As much as I like to see myself as an intelligent, wise, and common-sense-filled individual, there sometimes occurs a moment that reminds me that I am, in fact, NOT the brightest crayon in the box. One night, after having arrived home from work, I decided that I wanted a few cups of a lovely Chinese green tea I have squirreled away in my cupboard. I quickly realized that my electric kettle was out of commission and any pots that I might have heated water in were in the sink dirty. Remembering that I had a nice pyrex measuring cup, I swiftly determined that tea needed to be made faster than dishes could be done so I set about heating water in the measuring cup on a stove burner.
Up until this point, nothing seemed off; I had come up with, what I thought was, a perfectly sound idea. After all, I had plenty of experience demonstrating that pyrex holds up very well under heat changes. After a few minutes, my water was just right, and I pulled the measuring cup off of the burner and set it on the stove surface. I then walked out of the kitchen and was no more than a few feet into my bedroom when I heard a tremendous shatter. Turning around, to my utter astonishment and incredulity, I could see that my measuring cup had shattered into more pieces than I could count and there was steaming water all over the stove and much of my kitchen. I only then realized that it was cold in my apartment, the heat hadn’t kicked in yet, and I set a VERY hot piece of glass down onto a VERY cold metal surface. TA-DA! I’m out a measuring cup.
Defeated, embarrassed, and sore over the loss of my beautiful pyrex cup, I proceeded to clean up the mess. After, I finally washed my pots and was able to heat water for my tea sans exploding glass. As my tea was brewing, I couldn’t get the incident out of my head not because of my idiocy (though on that eve it was indeed remarkable) but, instead, for another reason: the shattering glass made me think of trauma. We have all been through some form of trauma; some of us have experienced it far worse than others. Like glass shatters, trauma, be it physical, emotional, or psychological, shatters the human mind and soul. If you have ever been in a relationship with someone who has survived trauma, you know how difficult it can be; sometimes, it may seem downright impossible. The challenges in such relationships often arise from the long-standing behavioral patters, self-defense mechanisms, and habits that arose as coping mechanisms in those who have suffered abuse. Getting the message across that “the danger is over, you are safe now” is no easy task.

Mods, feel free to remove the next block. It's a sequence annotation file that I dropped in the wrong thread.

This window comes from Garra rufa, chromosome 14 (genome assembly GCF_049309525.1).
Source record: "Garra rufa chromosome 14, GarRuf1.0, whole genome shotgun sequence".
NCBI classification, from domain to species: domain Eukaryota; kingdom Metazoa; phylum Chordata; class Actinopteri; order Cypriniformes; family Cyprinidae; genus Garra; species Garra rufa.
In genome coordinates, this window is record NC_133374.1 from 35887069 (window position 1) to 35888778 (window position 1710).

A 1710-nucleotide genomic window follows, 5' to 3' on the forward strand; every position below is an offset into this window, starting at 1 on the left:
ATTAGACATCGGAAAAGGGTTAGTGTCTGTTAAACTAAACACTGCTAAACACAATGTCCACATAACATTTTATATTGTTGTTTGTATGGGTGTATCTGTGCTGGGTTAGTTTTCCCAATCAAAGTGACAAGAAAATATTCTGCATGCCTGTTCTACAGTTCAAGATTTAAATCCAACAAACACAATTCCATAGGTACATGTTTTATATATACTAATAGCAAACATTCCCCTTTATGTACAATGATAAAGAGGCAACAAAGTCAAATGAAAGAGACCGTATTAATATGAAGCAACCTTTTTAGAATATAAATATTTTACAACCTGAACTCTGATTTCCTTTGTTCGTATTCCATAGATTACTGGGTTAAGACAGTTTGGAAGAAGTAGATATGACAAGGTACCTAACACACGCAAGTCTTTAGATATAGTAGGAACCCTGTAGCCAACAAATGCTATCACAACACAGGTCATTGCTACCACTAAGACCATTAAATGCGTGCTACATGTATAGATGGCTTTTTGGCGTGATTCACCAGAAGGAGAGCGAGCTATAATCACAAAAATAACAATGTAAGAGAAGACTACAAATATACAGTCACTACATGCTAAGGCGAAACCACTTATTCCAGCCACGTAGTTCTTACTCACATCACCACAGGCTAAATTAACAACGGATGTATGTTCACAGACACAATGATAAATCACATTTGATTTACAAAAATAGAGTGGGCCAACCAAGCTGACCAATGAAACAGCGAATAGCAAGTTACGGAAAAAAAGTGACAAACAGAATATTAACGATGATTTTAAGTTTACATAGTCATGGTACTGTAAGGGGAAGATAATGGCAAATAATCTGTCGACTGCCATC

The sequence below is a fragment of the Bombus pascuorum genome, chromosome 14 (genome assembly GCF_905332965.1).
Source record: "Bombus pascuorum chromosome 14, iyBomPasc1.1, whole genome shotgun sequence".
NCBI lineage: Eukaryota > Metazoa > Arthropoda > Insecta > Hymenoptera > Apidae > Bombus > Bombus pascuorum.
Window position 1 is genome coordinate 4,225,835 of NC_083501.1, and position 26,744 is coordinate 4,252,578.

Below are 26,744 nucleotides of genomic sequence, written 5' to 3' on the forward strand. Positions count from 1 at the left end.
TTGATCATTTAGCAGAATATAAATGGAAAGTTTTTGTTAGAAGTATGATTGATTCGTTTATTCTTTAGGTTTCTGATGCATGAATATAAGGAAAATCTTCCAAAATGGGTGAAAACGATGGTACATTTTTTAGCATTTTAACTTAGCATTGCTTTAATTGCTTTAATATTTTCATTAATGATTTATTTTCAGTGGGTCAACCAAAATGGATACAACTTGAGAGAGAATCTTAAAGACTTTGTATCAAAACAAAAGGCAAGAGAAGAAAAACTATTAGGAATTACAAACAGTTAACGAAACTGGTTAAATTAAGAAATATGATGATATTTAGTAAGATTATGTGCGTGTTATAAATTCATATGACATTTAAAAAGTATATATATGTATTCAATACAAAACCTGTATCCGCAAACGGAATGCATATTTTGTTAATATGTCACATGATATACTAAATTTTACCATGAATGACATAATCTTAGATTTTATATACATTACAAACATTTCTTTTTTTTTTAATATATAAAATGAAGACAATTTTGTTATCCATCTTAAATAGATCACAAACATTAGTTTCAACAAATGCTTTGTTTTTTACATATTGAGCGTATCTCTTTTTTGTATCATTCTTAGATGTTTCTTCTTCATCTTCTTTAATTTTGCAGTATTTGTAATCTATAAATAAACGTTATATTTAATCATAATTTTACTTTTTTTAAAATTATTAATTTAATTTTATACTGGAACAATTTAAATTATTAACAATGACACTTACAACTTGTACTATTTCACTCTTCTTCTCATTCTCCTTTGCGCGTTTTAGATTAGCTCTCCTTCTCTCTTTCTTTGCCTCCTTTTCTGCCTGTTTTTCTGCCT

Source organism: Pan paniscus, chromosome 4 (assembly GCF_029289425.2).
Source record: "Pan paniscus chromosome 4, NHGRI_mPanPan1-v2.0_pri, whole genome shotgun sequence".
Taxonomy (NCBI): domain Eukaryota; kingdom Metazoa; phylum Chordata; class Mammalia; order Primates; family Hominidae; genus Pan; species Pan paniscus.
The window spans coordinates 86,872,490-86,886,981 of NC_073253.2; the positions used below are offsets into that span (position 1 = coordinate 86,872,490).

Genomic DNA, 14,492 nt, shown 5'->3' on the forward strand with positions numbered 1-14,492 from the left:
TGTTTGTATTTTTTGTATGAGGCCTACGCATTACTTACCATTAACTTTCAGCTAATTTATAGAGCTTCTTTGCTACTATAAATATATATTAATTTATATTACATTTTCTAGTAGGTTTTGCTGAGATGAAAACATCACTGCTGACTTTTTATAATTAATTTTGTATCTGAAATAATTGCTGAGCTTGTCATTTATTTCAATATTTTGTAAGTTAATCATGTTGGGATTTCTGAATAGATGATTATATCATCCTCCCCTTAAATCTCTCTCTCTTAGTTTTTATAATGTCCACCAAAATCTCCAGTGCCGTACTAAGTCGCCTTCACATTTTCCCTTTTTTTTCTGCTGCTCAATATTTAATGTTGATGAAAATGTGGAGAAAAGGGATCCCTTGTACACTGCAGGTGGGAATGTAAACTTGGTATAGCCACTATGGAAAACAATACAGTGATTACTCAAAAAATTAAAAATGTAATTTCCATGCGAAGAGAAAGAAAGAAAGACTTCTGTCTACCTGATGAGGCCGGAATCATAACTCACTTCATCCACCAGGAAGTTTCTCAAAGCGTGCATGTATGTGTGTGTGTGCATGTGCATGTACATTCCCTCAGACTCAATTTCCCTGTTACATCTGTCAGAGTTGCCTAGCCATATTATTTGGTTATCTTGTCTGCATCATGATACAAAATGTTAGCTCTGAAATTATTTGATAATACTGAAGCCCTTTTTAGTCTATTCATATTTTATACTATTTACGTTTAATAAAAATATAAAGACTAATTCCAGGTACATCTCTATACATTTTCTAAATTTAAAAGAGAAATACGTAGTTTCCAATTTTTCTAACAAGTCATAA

Dismay aside, the loss of my measuring cup served a greater purpose. A simple refresher in thermodynamics and basic physics shed some light on a situation I had been struggling with for some time. As I was turning these thoughts over in my head, I remembered something someone very dear to me once said: “You’d be surprised what you can get used to”. Suddenly, it occurred to me that the bottom line was: the glass shattered because it went through a shock i.e. rapid temperature change. I can’t imagine that the human mind is much different; trauma is a shock to the system and, when intense and prolonged, the mind becomes damaged. Now, suppose that, after years of consist abuse in one form or another, the trauma has passed and suddenly the survivor is placed in an intensely positive and loving environment. Why should the reaction be any less violent and destructive? When you “get used to” abuse as a part of daily living, it becomes the norm and I would imagine it affects you less and less on a functionally conscious level. Attempting to place myself in the shoes of a trauma survivor, if my environment suddenly changes to the opposite of abusive it seems to me that I might finally see just how bad things truly were and even though the danger has passed that all too swift realization might be trauma in and of itself.
The take home lesson is that rapidly changing anything one from extreme to the other is ill advised and can cause destruction that is completely independent of our projections of “good vs. bad” or “desirable vs. undesirable”. Had I left my measuring cup on the burner to cool a while before changing its environment, something tells me it would still be in one piece. I am glad it is not though. It turns out, I needed to have an idiotic moment in order to gain insight into something I had myself been struggling with. In closing, I am once again reminded to be kind, patient, compassionate, forgiving…and that its time to give in and buy a damned kettle.